• Home
  • About
  •  

    Oracle 12c New Feature – Implicit Sequences

    Following my investigations into the new invisible columns feature which have become a little controversial, this time I decided to investigate a new feature that was guaranteed to work first time.

    In Oracle 12c you can specify sequences with the NEXTVAL or CURRVAL pseudo-columns as default column values. When a new row is inserted into the table, the sequence is automatically incremented and assigned to the column.

    In this post, I have called this new feature “implicit sequences”. However, this name is technically incorrect as the sequences are not themselves implicit, only the assignment of default values to the affected column(s).

    Example

    Here is an example. First we must create a sequence. For example:

    CREATE SEQUENCE seq1;

    In Oracle 12c, as it earlier versions, by default, sequences are created with a cache size of 20.

    We can then create a table that references the sequence. For example:

    CREATE TABLE transaction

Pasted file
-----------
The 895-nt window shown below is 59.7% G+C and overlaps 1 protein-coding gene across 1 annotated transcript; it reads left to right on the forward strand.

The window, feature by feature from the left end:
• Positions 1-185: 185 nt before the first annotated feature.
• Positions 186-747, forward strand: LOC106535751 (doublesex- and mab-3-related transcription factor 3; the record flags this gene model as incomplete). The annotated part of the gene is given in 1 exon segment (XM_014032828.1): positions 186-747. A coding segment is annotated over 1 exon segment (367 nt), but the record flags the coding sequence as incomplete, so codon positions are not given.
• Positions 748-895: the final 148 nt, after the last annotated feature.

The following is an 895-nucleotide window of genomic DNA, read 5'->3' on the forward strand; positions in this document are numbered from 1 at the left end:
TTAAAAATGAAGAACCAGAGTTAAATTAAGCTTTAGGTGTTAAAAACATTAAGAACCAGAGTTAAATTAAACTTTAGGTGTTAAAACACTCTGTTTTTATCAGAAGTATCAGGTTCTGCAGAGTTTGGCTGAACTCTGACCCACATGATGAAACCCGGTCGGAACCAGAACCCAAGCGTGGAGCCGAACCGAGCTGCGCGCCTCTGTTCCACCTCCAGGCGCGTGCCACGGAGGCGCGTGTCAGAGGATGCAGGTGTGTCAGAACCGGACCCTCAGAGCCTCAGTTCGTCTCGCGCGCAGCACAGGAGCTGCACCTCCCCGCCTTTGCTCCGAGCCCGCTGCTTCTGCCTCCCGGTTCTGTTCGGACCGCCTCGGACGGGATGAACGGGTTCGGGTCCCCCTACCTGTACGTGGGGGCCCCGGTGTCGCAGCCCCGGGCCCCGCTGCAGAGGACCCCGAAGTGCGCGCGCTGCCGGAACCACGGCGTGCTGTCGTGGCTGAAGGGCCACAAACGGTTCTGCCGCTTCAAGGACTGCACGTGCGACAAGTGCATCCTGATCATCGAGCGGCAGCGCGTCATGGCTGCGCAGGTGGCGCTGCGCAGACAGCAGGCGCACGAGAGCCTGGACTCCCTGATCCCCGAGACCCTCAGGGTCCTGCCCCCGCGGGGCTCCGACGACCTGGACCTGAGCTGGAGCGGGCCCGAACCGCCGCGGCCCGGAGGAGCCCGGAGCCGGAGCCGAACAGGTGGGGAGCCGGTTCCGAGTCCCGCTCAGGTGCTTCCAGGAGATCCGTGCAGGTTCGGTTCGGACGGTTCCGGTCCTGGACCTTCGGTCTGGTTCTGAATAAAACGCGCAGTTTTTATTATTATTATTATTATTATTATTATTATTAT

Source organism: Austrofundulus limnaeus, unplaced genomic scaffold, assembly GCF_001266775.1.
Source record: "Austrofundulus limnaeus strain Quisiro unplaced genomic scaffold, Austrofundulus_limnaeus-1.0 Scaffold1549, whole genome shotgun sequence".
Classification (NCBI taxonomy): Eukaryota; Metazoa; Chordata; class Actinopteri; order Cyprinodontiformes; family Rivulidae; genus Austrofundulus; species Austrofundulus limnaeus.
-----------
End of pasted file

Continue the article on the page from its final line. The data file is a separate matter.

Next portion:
(
      transaction_id   NUMBER DEFAULT seq1.NEXTVAL,
      holding_id       NUMBER,
      transaction_type NUMBER,
      transaction_date DATE,
      credit_value     NUMBER,
      debit_value     NUMBER
    );

    Note that the DEFAULT clause includes the sequence name and the NEXTVAL pseudo-column.

    When a row is inserted into the table, the TRANSACTION_ID column will automatically be set to the next value in the sequence. Assume that a few rows have already been added to the table. For example:

    SELECT MAX(transaction_id) FROM transaction;
    
    MAX(TRANSACTION_ID)
    -------------------
                     41
    INSERT INTO transaction
    (holding_id,transaction_type,transaction_date,credit_value,debit_value)